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April 08, 2004

NYC group: Stadium benefits overstated

A report by New York City's Regional Plan Association (PDF file available here) says other cities' experience with major stadium/convention center projects shows they're poor catalysts for commercial development - putting a dent in the arguments of Deputy Mayor Dan Doctoroff, whose $5-billion-plus Hudson Yards plan would rely on property taxes from 28 million square feet of new office development to pay off its bonds.

Neither Seattle's downtown stadiums and convention center nor Baltimore's twin stadiums have sparked "significant commercial or residential growth," according to the RPA, while with Toronto's Skydome "the hope that the central business district would expand into this area never panned out." As for St. Louis' Edward Jones Dome, the prototype of a football/convention complex along the lines of New York's proposed Jets stadium, the RPA notes that while it "successfully creates the kind of synergy between the stadium and the convention center, the area around it is barren and deserted" on non-game days. The report concludes:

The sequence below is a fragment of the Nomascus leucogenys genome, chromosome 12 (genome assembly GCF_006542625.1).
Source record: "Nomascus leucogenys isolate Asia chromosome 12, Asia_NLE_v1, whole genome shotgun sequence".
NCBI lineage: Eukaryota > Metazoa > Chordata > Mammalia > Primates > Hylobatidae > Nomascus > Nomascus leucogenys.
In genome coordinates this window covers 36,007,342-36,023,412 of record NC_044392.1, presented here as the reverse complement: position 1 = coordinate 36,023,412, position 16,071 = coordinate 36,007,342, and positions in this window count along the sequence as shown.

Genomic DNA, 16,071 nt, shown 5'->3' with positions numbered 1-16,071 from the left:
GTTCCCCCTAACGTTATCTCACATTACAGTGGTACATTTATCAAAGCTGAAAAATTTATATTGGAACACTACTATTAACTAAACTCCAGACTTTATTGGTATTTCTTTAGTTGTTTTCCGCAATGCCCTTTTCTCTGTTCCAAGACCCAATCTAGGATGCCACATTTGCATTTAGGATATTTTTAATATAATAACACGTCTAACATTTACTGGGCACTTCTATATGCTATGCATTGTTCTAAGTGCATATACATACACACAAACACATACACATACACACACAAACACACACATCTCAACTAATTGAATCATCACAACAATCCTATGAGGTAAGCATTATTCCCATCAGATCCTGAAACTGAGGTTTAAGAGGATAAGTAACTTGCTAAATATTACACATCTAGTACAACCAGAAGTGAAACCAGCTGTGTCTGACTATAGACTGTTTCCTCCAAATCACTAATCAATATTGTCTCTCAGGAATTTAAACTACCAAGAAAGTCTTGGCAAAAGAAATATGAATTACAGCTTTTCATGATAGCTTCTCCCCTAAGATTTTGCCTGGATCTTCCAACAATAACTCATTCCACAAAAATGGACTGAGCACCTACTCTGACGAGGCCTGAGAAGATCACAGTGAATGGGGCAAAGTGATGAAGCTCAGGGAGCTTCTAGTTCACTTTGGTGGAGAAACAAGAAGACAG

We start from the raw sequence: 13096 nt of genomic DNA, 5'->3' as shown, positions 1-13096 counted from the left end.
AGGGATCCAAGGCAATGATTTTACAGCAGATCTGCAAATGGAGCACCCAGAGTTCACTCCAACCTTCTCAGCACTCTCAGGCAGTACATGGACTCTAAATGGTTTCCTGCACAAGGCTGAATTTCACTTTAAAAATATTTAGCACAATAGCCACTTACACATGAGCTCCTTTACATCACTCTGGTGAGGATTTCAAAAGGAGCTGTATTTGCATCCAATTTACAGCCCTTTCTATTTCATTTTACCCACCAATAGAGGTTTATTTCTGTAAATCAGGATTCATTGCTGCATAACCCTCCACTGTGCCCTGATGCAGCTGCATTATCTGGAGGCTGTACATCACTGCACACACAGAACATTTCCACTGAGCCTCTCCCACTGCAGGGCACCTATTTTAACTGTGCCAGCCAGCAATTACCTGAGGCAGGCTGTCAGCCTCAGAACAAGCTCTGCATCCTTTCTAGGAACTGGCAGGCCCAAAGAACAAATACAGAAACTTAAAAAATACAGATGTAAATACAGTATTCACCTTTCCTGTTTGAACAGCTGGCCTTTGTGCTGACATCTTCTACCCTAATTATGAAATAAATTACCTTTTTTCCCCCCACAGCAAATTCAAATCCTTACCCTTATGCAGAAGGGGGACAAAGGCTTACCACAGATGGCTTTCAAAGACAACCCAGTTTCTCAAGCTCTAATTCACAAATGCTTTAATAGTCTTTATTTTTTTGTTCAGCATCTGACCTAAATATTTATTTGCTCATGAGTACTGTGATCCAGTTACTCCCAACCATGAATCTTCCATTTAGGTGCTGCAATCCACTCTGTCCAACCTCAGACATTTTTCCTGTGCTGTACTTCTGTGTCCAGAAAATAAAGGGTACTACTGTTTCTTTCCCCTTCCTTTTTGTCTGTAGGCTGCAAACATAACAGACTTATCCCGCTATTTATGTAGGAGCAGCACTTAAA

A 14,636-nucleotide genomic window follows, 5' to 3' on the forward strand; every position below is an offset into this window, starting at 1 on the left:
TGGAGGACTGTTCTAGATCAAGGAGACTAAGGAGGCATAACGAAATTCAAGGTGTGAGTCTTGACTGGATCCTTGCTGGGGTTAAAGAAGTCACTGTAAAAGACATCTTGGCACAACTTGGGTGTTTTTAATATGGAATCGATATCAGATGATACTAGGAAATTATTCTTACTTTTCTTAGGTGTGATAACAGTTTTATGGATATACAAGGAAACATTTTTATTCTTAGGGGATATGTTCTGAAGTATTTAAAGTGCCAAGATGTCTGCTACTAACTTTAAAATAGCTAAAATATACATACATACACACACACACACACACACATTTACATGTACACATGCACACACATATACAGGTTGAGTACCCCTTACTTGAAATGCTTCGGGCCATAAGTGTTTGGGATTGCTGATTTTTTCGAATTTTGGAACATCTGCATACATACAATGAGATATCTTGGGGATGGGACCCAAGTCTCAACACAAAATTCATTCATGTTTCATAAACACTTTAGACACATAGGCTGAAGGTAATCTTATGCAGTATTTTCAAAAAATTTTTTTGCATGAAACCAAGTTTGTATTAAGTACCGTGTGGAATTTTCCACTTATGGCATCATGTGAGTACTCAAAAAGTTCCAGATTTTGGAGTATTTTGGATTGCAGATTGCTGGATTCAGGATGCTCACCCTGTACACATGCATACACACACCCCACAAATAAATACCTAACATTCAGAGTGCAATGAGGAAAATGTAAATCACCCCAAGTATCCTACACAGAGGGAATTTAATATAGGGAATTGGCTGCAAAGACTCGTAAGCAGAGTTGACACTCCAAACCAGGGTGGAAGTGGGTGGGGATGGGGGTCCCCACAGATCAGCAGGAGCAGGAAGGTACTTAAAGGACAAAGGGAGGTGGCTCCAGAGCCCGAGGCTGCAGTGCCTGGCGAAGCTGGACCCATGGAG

"When clustered together, stadiums and convention centers often make for a successful tourist corridor but as yet, they have not shown the ability to sponsor development of intensive mixed-use districts. There is little evidence of such facilities thriving in districts as dense as the one proposed for the Far West Side."

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